The Expansion of Mass Education in Twentieth Century Latin America: A Global Comparative Perspective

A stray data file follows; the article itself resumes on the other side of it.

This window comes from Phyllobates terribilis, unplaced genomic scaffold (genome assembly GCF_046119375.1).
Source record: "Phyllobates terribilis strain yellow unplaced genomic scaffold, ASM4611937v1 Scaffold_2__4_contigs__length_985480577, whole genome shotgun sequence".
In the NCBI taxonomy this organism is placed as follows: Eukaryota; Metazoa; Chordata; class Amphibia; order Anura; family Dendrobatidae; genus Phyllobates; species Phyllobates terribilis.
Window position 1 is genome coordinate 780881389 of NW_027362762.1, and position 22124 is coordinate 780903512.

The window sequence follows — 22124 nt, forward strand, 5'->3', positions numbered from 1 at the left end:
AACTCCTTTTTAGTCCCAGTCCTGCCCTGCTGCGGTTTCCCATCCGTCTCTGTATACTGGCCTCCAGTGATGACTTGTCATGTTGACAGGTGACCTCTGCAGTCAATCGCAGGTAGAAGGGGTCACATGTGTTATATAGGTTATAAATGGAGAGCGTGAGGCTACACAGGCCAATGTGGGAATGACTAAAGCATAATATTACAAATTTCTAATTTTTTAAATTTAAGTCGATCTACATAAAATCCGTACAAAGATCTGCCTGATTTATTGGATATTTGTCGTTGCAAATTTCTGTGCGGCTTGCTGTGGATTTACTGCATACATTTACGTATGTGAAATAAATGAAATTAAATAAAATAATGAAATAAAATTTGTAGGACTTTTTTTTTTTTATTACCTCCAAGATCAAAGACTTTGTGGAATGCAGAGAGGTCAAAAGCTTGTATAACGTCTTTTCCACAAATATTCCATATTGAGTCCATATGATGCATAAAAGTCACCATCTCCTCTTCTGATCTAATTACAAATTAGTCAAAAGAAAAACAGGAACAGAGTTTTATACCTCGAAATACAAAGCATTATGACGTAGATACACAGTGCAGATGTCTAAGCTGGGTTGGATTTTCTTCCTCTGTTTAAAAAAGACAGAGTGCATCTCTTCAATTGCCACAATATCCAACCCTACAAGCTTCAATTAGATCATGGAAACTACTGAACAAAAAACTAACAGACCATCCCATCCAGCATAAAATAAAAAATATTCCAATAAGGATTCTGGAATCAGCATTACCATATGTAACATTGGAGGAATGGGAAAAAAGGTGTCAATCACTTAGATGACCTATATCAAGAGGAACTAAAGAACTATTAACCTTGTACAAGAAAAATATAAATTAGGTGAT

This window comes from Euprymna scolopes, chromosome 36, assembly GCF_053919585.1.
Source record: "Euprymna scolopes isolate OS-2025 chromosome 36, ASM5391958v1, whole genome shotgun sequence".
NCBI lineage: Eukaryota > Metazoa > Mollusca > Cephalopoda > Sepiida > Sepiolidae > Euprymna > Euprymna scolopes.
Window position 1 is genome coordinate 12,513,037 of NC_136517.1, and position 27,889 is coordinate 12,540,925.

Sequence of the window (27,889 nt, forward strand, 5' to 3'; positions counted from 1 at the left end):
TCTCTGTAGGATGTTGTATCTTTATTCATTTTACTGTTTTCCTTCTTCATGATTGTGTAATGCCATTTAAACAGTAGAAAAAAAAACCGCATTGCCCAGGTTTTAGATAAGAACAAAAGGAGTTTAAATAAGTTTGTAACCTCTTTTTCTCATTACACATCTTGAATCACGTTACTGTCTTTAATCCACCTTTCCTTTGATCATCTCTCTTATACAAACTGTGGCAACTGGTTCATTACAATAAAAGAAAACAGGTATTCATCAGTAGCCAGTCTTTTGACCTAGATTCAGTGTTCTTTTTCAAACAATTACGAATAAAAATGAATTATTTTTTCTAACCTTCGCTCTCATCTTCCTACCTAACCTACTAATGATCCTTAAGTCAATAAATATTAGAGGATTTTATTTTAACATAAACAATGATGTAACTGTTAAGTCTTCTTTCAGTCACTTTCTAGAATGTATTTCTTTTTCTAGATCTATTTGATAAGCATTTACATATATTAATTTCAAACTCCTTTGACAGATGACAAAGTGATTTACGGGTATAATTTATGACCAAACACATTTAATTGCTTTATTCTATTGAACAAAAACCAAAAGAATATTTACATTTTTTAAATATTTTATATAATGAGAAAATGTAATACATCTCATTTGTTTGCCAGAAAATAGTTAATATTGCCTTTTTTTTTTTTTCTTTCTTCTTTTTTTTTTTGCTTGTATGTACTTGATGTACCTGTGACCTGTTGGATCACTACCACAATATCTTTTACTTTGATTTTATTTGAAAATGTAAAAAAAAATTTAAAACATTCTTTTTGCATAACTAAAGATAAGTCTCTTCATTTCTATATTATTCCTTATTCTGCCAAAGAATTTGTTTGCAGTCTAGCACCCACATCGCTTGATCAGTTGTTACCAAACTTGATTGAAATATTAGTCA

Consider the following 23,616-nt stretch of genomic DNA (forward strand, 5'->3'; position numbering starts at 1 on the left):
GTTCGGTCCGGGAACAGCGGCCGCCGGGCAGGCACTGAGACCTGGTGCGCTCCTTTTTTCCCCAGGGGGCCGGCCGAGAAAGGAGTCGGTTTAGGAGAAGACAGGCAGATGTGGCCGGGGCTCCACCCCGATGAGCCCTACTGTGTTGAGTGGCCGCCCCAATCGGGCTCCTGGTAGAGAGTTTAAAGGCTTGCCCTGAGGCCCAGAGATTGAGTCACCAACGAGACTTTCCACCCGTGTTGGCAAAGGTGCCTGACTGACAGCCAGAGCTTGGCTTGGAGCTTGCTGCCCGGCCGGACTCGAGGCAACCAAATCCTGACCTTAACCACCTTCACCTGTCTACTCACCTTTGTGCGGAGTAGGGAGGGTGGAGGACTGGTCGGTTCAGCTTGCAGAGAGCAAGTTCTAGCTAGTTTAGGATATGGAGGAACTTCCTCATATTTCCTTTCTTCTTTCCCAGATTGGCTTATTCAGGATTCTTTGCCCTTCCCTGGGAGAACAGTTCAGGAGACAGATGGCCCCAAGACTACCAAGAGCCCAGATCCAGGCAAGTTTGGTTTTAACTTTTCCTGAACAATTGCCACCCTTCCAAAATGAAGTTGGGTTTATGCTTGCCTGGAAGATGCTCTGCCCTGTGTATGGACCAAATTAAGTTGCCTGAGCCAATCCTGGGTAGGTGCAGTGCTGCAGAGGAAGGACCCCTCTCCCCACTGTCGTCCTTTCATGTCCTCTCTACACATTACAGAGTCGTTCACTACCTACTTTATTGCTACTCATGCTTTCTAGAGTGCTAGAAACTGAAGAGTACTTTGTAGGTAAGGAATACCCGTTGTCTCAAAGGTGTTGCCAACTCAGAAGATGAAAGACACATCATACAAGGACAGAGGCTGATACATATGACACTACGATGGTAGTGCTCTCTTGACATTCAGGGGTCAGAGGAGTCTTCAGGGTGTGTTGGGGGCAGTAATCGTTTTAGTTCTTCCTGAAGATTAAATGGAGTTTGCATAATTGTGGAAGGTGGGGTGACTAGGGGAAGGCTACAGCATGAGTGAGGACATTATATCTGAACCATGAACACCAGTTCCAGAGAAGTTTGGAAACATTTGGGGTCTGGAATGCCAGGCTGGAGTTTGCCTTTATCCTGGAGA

This paper studies the expansion of mass education in Latin America in the twentieth century from a global comparative perspective. The paper argues that expansion in terms of enrolment and attainment levels was quite impressive. A comparative analysis of the grade enrolment distribution demonstrates, however, that the rapid expansion of primary school enrolment did not correspond with an equally impressive improvement in educational quality. The persistently large tertiary education bias in public education spending suggests that part of the poor quality performance is related to a lack of fiscal support for primary education and that the political economy explanation for educational underdevelopment, as advanced by Engerman, Mariscal and Sokoloff for the 19th century, still applied to Latin America during most of the 20th century.